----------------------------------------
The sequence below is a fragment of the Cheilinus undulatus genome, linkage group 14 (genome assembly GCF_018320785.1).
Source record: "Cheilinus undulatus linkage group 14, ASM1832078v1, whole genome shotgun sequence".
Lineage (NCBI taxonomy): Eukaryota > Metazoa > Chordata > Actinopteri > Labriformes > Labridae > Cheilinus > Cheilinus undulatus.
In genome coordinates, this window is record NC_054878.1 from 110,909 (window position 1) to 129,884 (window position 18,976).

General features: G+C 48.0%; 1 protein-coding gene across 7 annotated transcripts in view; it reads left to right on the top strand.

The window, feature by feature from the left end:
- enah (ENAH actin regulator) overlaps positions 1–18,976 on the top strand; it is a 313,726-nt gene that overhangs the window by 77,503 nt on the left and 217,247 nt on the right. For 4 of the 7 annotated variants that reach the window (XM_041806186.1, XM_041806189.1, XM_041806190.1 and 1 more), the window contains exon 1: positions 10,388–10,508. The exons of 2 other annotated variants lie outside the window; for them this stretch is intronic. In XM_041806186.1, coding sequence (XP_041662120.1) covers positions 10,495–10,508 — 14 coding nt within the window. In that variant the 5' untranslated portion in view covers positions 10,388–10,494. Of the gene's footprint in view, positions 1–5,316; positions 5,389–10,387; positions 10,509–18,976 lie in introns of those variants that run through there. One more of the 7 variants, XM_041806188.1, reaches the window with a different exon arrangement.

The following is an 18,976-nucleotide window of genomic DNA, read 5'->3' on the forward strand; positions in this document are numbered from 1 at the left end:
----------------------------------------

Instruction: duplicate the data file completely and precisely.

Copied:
The sequence below is a fragment of the Cheilinus undulatus genome, linkage group 14 (genome assembly GCF_018320785.1).
Source record: "Cheilinus undulatus linkage group 14, ASM1832078v1, whole genome shotgun sequence".
Lineage (NCBI taxonomy): Eukaryota > Metazoa > Chordata > Actinopteri > Labriformes > Labridae > Cheilinus > Cheilinus undulatus.
In genome coordinates, this window is record NC_054878.1 from 110,909 (window position 1) to 129,884 (window position 18,976).

General features: G+C 48.0%; 1 protein-coding gene across 7 annotated transcripts in view; it reads left to right on the top strand.

The window, feature by feature from the left end:
- enah (ENAH actin regulator) overlaps positions 1–18,976 on the top strand; it is a 313,726-nt gene that overhangs the window by 77,503 nt on the left and 217,247 nt on the right. For 4 of the 7 annotated variants that reach the window (XM_041806186.1, XM_041806189.1, XM_041806190.1 and 1 more), the window contains exon 1: positions 10,388–10,508. The exons of 2 other annotated variants lie outside the window; for them this stretch is intronic. In XM_041806186.1, coding sequence (XP_041662120.1) covers positions 10,495–10,508 — 14 coding nt within the window. In that variant the 5' untranslated portion in view covers positions 10,388–10,494. Of the gene's footprint in view, positions 1–5,316; positions 5,389–10,387; positions 10,509–18,976 lie in introns of those variants that run through there. One more of the 7 variants, XM_041806188.1, reaches the window with a different exon arrangement.

The following is an 18,976-nucleotide window of genomic DNA, read 5'->3' on the forward strand; positions in this document are numbered from 1 at the left end: